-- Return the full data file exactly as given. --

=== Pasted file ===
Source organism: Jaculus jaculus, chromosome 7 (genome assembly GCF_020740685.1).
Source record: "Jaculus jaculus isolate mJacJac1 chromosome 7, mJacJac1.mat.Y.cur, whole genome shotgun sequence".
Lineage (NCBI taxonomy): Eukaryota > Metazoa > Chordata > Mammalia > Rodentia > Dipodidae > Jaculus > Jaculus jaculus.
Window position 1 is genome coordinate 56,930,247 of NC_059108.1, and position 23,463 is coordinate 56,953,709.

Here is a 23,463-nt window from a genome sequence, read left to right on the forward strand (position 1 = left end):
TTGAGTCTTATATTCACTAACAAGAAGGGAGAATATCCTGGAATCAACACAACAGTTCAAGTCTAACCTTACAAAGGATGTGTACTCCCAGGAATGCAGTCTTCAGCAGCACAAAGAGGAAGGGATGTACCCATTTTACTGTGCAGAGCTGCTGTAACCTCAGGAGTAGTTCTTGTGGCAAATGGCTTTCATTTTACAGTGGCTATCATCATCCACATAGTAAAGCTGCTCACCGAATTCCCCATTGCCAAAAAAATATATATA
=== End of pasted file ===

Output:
Source organism: Jaculus jaculus, chromosome 7 (genome assembly GCF_020740685.1).
Source record: "Jaculus jaculus isolate mJacJac1 chromosome 7, mJacJac1.mat.Y.cur, whole genome shotgun sequence".
Lineage (NCBI taxonomy): Eukaryota > Metazoa > Chordata > Mammalia > Rodentia > Dipodidae > Jaculus > Jaculus jaculus.
Window position 1 is genome coordinate 56,930,247 of NC_059108.1, and position 23,463 is coordinate 56,953,709.

Here is a 23,463-nt window from a genome sequence, read left to right on the forward strand (position 1 = left end):
TTGAGTCTTATATTCACTAACAAGAAGGGAGAATATCCTGGAATCAACACAACAGTTCAAGTCTAACCTTACAAAGGATGTGTACTCCCAGGAATGCAGTCTTCAGCAGCACAAAGAGGAAGGGATGTACCCATTTTACTGTGCAGAGCTGCTGTAACCTCAGGAGTAGTTCTTGTGGCAAATGGCTTTCATTTTACAGTGGCTATCATCATCCACATAGTAAAGCTGCTCACCGAATTCCCCATTGCCAAAAAAATATATATA